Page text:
|Nutrition Facts (per serving)|
|Amount per serving|
|% Daily Value*|
|Total Fat 0g||0%|
|Saturated Fat 0g||0%|
|Total Carbohydrate 8g||3%|
|Dietary Fiber 1g||4%|
|Total Sugars 3g|
|Vitamin C 3mg||13%|
|*The % Daily Value (DV) tells you how much a nutrient in a food serving contributes to a daily diet. 2,000 calories a day is used for general nutrition advice.|
Bordelaise sauce is a classic French sauce that uses red wine from the Bordeaux region in Southwest France. It's rich and flavorful, so it takes just a small drizzle of Bordelaise sauce to perk up a simple grilled steak or slow-roasted beef. This tangy and savory red-wine sauce is also a great accompaniment to roasted potatoes.
Traditionally, the sauce would be made using a Bordeaux wine, but these wines are some of the most expensive in the world, so barring a Bordeaux, a good-quality dry red wine will suffice. These types of French wine are typically made with cabernet sauvignon, cabernet franc, merlot, and malbec grapes, and wines made with those grapes are perfect for making the sauce. Just remember: the better the wine, the better the sauce. Use something you would drink with your meal; you'll need one glass of wine for the sauce and can drink the rest when you eat.
There are many variations on Bordelaise sauce. Red wine and shallots are two key ingredients. Some classic recipes use veal stock, bone marrow, and demi-glace, or some combination of those. This particular recipe takes a simpler approach, preferring beef stock so you don't have to make the separate demi-glace sauce or use marrow. It's just as flavorful and can be made quickly right before serving time. If needed, it can be prepared up to a day in advance.
Click Play to See This Bordelaise Red-Wine Sauce Come Together
"The sauce was very good with steak. It took about 4 minutes to cook the wine and another 10 to 12 minutes to reduce after adding the beef stock. I ended up with about 1/2 to 2/3 cup of sauce." —Diana Rattray
Gather the ingredients.
In a small saucepan, place the red wine, shallots, thyme, and bay leaf and set over medium heat.
Bring the mixture to a rolling boil and continue to cook to reduce the contents to half of the original volume.
Add the beef stock to the pan and bring the mixture up to a boil again.
Using a tablespoon, skim and discard any foam that appears on top of the sauce.
Continue cooking the Bordelaise by another 50% or until it has thickened enough to coat the back of a spoon—otherwise known as having a nappe consistency. In total, the Bordelaise should have reduced by 75% of its original volume by now.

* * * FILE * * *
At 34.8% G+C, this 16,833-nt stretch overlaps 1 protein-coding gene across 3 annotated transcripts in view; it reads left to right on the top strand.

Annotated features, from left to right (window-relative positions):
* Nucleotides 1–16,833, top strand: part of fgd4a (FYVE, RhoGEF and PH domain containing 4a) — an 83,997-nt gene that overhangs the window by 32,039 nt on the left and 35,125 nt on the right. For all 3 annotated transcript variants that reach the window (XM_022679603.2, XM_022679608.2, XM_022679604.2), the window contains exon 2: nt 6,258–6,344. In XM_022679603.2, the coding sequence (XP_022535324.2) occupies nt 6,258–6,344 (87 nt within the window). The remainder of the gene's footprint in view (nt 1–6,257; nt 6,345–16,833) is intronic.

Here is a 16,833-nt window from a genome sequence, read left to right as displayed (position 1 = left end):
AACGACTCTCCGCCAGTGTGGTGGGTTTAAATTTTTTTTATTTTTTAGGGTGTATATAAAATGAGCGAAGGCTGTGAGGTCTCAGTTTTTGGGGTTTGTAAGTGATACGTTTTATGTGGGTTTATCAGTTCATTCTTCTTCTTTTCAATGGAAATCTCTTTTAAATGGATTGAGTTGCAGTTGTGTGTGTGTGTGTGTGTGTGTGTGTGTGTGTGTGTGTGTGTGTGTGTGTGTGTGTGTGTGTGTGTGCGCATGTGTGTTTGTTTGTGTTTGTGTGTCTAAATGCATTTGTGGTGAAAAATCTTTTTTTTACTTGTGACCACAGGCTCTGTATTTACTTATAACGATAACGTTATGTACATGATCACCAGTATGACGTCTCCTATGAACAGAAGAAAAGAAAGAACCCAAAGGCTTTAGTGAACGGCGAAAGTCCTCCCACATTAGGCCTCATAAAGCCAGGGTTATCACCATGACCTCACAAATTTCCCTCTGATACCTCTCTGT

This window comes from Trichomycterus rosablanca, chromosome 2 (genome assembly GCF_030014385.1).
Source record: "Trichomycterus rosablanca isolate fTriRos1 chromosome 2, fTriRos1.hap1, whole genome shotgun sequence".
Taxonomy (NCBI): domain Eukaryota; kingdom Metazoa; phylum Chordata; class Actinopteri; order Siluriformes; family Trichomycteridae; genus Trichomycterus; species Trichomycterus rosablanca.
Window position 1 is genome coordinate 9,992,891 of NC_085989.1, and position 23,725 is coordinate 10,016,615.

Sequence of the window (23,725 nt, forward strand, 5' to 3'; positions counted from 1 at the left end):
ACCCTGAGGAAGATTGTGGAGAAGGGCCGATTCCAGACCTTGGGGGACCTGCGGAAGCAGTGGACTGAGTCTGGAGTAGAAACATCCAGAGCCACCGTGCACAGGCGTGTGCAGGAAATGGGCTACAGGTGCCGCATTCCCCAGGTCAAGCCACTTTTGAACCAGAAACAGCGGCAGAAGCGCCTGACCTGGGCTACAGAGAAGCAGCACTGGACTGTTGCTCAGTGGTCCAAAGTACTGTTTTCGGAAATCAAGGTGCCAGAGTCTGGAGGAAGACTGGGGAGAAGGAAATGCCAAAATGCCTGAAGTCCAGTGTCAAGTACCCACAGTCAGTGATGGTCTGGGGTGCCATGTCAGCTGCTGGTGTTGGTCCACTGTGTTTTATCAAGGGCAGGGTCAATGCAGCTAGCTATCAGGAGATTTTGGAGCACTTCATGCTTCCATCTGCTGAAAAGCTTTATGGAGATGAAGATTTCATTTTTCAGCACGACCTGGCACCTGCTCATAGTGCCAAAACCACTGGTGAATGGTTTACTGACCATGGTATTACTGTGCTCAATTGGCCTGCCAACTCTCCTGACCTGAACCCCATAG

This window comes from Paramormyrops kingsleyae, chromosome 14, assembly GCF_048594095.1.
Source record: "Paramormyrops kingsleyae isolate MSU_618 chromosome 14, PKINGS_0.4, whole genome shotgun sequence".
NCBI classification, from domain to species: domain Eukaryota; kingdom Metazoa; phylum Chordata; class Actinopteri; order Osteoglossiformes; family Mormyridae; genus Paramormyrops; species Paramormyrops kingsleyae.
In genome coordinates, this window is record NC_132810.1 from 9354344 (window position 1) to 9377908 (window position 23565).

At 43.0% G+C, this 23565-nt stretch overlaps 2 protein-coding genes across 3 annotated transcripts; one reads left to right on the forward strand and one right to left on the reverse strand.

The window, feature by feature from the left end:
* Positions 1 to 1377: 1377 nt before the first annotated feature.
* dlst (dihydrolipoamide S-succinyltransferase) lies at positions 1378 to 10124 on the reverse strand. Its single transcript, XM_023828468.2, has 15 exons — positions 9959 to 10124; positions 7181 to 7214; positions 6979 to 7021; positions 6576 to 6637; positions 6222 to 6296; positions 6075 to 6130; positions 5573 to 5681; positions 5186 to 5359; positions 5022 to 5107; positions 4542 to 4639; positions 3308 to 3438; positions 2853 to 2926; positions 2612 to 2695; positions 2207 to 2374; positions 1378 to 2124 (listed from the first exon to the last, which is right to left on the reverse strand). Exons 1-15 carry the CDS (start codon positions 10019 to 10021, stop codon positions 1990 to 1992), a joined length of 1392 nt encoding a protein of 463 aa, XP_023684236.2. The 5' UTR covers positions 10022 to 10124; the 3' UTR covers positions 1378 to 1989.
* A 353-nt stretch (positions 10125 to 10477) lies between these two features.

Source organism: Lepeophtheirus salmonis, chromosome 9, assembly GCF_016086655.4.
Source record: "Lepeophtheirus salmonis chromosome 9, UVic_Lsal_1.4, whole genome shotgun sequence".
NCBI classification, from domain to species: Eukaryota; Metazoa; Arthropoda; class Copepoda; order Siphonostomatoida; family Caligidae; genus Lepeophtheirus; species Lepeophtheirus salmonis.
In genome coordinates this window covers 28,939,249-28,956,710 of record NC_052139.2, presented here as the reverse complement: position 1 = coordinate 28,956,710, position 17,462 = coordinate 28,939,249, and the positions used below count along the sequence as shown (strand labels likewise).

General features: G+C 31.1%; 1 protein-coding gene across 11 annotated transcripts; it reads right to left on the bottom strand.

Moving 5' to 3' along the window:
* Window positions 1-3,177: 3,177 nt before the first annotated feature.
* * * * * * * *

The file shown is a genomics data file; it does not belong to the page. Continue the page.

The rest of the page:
Pour the sauce through a fine-mesh sieve.
Season the sauce with salt and pepper, to taste. Use on grilled steak or slow-roasted beef and enjoy.
If you want to thicken the bordelaise sauce, prepare a beurre manie with about 1 tablespoon of softened butter and 1 tablespoon of all-purpose flour. Use your fingers or a fork to make a smooth paste. Place the strained sauce over medium-low heat. Add about 1 teaspoon to the sauce and whisk for about 1 minute. Repeat until the sauce reaches the desired consistency.
Bordelaise With Demi-Glace: Instead of beef stock, use 2 cups of demi-glace (homemade or made from store-bought concentrate). Demi-glace will make a slightly thicker sauce.
How to Make Bordelaise Sauce in Advance
If you are holding the sauce for later, lightly rub about 1 teaspoon of cold butter across the hot surface of the sauce to prevent a skin from forming. Alternatively, lay a piece of greaseproof parchment paper cut to the size of the pan onto the surface of the sauce. When ready to use, reheat it gently in a small saucepan.
How To Store and Freeze
- Refrigerate bordelaise sauce in a covered, airtight container for up to 1 week.
- For longer storage, freeze bordelaise sauce in airtight container for up to 3 months.
- Reheat bordelaise sauce in a saucepan over low to medium-low heat until it heated through, or to at least 165 F.
What Is Nappe Consistency?
When making a sauce, the nappe (meaning "to coat") consistency refers to the point when the sauce has reached the desired texture and will coat the food evenly. To check, simply dip a tablespoon into the sauce and swirl it around. Lift the spoon and flip it over to look at the back. The sauce should have coated the spoon but if it quickly runs off, it is not yet thick enough and needs to cook longer.